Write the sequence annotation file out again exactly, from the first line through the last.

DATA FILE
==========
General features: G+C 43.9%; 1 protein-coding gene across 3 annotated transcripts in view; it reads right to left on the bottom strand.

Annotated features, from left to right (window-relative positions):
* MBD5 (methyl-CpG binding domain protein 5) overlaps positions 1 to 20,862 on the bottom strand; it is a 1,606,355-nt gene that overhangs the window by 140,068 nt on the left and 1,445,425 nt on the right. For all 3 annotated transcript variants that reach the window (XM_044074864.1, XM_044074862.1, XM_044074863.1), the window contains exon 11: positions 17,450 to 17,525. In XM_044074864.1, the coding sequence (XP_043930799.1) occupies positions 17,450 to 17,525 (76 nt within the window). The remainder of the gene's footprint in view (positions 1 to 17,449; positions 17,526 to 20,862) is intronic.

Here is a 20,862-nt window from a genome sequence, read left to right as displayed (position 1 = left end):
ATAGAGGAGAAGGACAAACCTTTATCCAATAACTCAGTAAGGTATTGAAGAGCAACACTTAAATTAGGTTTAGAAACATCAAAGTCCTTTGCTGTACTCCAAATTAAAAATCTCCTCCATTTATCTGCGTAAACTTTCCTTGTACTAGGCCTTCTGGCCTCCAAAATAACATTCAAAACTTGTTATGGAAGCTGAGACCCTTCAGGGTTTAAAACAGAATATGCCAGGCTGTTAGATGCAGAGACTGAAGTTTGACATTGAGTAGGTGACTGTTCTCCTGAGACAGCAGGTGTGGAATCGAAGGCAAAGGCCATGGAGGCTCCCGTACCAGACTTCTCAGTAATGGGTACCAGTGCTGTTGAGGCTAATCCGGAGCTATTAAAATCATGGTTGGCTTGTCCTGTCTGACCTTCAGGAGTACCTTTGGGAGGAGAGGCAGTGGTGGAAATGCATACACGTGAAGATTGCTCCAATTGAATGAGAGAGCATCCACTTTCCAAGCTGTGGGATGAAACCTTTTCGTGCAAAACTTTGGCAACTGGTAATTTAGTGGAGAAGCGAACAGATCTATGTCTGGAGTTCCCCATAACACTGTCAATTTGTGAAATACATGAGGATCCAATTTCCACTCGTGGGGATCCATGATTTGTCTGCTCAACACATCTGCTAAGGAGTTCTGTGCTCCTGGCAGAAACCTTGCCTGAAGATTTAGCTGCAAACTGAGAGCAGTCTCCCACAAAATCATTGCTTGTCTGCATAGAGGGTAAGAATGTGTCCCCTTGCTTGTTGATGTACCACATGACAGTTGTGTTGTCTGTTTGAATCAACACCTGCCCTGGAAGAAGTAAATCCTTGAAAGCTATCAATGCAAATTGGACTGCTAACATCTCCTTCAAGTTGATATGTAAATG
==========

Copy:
General features: G+C 43.9%; 1 protein-coding gene across 3 annotated transcripts in view; it reads right to left on the bottom strand.

Annotated features, from left to right (window-relative positions):
* MBD5 (methyl-CpG binding domain protein 5) overlaps positions 1 to 20,862 on the bottom strand; it is a 1,606,355-nt gene that overhangs the window by 140,068 nt on the left and 1,445,425 nt on the right. For all 3 annotated transcript variants that reach the window (XM_044074864.1, XM_044074862.1, XM_044074863.1), the window contains exon 11: positions 17,450 to 17,525. In XM_044074864.1, the coding sequence (XP_043930799.1) occupies positions 17,450 to 17,525 (76 nt within the window). The remainder of the gene's footprint in view (positions 1 to 17,449; positions 17,526 to 20,862) is intronic.

Here is a 20,862-nt window from a genome sequence, read left to right as displayed (position 1 = left end):
ATAGAGGAGAAGGACAAACCTTTATCCAATAACTCAGTAAGGTATTGAAGAGCAACACTTAAATTAGGTTTAGAAACATCAAAGTCCTTTGCTGTACTCCAAATTAAAAATCTCCTCCATTTATCTGCGTAAACTTTCCTTGTACTAGGCCTTCTGGCCTCCAAAATAACATTCAAAACTTGTTATGGAAGCTGAGACCCTTCAGGGTTTAAAACAGAATATGCCAGGCTGTTAGATGCAGAGACTGAAGTTTGACATTGAGTAGGTGACTGTTCTCCTGAGACAGCAGGTGTGGAATCGAAGGCAAAGGCCATGGAGGCTCCCGTACCAGACTTCTCAGTAATGGGTACCAGTGCTGTTGAGGCTAATCCGGAGCTATTAAAATCATGGTTGGCTTGTCCTGTCTGACCTTCAGGAGTACCTTTGGGAGGAGAGGCAGTGGTGGAAATGCATACACGTGAAGATTGCTCCAATTGAATGAGAGAGCATCCACTTTCCAAGCTGTGGGATGAAACCTTTTCGTGCAAAACTTTGGCAACTGGTAATTTAGTGGAGAAGCGAACAGATCTATGTCTGGAGTTCCCCATAACACTGTCAATTTGTGAAATACATGAGGATCCAATTTCCACTCGTGGGGATCCATGATTTGTCTGCTCAACACATCTGCTAAGGAGTTCTGTGCTCCTGGCAGAAACCTTGCCTGAAGATTTAGCTGCAAACTGAGAGCAGTCTCCCACAAAATCATTGCTTGTCTGCATAGAGGGTAAGAATGTGTCCCCTTGCTTGTTGATGTACCACATGACAGTTGTGTTGTCTGTTTGAATCAACACCTGCCCTGGAAGAAGTAAATCCTTGAAAGCTATCAATGCAAATTGGACTGCTAACATCTCCTTCAAGTTGATATGTAAATG